ANDERSON: With respect, sir, with respect, it's pretty clear that Saudi and others are providing intelligence and military hardware on the ground. So just tell our viewers what it is that you are providing and how you are getting it into Syria and whose hands you're getting it into at the moment. Who are you supporting on the ground?

AL-MOUALLIMI: Well, we are supporting the people of Syria. We are supporting the innocent victims who are being slaughtered throughout Syria. We are supporting...

ANDERSON: With heavy weaponry right?

AL-MOUALLIMI: ...who has risen up against oppression.

Well, we're not supporting with weaponry. We are not a weaponry exporter country. We do not have excess weapons in our stockpiles. We supporting them by any means that we think can enable them to defend themselves in an appropriate manner. And we are supporting them here in New York through out diplomatic efforts with the world community at large.

I think the opposition is not getting enough support, neither from us nor from anybody else for that matter.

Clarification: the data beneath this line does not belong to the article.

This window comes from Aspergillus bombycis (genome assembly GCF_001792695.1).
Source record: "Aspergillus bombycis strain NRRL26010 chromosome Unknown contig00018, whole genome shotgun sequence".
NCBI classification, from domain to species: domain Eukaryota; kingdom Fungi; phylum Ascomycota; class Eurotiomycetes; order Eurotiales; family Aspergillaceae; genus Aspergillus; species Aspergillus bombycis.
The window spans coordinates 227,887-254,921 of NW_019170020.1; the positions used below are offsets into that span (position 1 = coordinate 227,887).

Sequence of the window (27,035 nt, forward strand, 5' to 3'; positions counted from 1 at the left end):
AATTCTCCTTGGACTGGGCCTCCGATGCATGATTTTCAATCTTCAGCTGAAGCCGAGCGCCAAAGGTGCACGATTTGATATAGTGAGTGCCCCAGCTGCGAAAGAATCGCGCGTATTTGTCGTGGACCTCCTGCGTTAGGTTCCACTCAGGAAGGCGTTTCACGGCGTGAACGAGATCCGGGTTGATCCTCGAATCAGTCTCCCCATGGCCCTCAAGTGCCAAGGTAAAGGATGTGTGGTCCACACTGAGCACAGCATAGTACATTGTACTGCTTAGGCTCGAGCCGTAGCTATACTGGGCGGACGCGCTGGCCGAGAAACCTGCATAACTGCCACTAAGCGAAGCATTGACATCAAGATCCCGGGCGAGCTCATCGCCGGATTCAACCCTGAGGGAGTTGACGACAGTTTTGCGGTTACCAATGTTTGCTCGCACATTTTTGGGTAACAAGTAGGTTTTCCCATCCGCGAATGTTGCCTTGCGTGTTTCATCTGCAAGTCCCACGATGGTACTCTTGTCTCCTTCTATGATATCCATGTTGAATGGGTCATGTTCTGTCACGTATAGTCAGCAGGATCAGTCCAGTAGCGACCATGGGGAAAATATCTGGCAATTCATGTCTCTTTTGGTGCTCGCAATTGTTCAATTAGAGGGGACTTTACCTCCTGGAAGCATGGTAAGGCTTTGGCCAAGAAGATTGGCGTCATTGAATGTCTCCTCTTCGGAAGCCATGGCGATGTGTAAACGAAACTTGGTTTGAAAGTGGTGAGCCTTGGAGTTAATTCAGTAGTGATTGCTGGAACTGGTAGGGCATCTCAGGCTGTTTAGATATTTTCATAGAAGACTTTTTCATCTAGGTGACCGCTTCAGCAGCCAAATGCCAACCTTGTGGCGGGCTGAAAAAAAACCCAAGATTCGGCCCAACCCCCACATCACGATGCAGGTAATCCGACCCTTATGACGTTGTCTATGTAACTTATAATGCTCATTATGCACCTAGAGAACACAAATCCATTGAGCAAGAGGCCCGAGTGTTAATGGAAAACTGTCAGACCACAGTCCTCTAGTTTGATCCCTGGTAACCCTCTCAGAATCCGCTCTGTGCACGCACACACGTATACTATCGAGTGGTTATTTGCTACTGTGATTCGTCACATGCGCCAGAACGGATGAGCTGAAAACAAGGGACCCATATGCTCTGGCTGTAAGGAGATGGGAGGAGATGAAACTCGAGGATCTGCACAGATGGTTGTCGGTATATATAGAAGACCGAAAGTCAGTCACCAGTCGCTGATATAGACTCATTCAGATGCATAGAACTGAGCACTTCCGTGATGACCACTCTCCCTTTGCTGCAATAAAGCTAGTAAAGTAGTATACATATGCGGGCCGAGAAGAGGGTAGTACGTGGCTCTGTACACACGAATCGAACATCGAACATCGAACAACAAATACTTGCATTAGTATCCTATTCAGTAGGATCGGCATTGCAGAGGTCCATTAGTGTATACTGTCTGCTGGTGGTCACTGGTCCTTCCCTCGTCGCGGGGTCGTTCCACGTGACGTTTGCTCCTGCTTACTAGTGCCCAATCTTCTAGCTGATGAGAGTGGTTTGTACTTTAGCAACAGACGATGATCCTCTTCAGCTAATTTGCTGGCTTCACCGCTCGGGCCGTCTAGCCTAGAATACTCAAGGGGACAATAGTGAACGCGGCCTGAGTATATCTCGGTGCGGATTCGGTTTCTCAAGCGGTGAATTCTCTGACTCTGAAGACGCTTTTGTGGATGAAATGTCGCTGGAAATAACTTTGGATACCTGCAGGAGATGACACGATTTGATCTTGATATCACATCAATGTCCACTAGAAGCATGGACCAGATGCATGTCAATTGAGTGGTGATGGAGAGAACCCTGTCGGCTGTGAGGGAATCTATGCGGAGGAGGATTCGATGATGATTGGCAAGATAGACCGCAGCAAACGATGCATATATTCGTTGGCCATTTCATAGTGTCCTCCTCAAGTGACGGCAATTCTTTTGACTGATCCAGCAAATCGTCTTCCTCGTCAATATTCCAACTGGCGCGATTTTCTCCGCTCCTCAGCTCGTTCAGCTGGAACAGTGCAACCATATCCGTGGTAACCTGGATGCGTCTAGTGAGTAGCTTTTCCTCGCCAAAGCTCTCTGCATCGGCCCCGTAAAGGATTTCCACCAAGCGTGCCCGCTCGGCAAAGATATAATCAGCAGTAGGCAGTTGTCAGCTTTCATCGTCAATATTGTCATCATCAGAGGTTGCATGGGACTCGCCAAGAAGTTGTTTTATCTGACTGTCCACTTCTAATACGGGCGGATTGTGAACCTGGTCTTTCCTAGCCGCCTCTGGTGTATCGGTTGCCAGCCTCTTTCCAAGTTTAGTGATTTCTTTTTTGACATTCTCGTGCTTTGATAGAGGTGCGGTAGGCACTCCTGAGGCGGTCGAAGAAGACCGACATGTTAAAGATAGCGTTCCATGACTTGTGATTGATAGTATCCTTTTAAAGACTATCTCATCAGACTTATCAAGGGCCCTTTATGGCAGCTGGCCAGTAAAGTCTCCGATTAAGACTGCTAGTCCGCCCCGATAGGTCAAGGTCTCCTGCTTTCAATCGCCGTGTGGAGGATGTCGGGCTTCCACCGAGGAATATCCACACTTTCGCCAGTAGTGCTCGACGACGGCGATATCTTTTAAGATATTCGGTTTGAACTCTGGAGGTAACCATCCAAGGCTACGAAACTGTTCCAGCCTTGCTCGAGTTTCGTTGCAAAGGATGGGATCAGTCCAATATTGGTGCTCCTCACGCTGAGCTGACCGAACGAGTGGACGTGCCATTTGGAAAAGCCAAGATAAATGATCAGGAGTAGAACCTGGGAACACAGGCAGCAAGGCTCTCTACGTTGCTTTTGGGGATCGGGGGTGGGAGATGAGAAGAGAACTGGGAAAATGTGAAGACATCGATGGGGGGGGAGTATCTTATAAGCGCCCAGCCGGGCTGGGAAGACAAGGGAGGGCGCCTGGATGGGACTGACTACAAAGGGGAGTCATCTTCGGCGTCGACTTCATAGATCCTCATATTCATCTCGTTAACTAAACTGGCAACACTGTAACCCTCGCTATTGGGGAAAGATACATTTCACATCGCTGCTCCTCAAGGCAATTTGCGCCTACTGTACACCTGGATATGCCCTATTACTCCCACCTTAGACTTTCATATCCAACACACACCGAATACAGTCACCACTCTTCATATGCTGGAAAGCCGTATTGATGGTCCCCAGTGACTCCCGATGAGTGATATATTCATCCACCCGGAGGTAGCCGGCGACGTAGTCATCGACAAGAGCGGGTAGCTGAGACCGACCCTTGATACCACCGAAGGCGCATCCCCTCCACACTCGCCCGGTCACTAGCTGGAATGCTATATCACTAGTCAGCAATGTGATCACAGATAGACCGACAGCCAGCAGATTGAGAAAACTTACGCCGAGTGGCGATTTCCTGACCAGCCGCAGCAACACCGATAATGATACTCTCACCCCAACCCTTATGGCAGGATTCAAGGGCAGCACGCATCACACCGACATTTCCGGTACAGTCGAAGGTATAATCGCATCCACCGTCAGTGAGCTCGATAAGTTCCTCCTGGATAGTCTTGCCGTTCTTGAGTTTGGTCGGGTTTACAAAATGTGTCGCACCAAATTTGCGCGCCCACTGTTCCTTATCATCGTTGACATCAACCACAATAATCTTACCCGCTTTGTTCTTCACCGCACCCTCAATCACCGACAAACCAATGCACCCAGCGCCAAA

ANDERSON: The Red Cross the other day calling the crisis in Syria a civil war. And that's an important admission by the Red Cross at this stage. So when the critics suggest that you are now fomenting a bloody civil war as the Saudis for regional gain what do you say?

AL-MOUALLIMI: Well, I say let's go back a year-and-a-half ago when the demonstrations started throughout Syria, chanting famia, famia (ph), peaceful, peaceful. What was the response at that time? It was bloody slaughter and use of heavy artillery, use of tanks, use of all kinds of weapons against anything peaceful, civilian martyrs. So the responsibility for how the struggle has developed into a more bloody confrontation lies squarely on the -- in the laps of the Syrian authorities.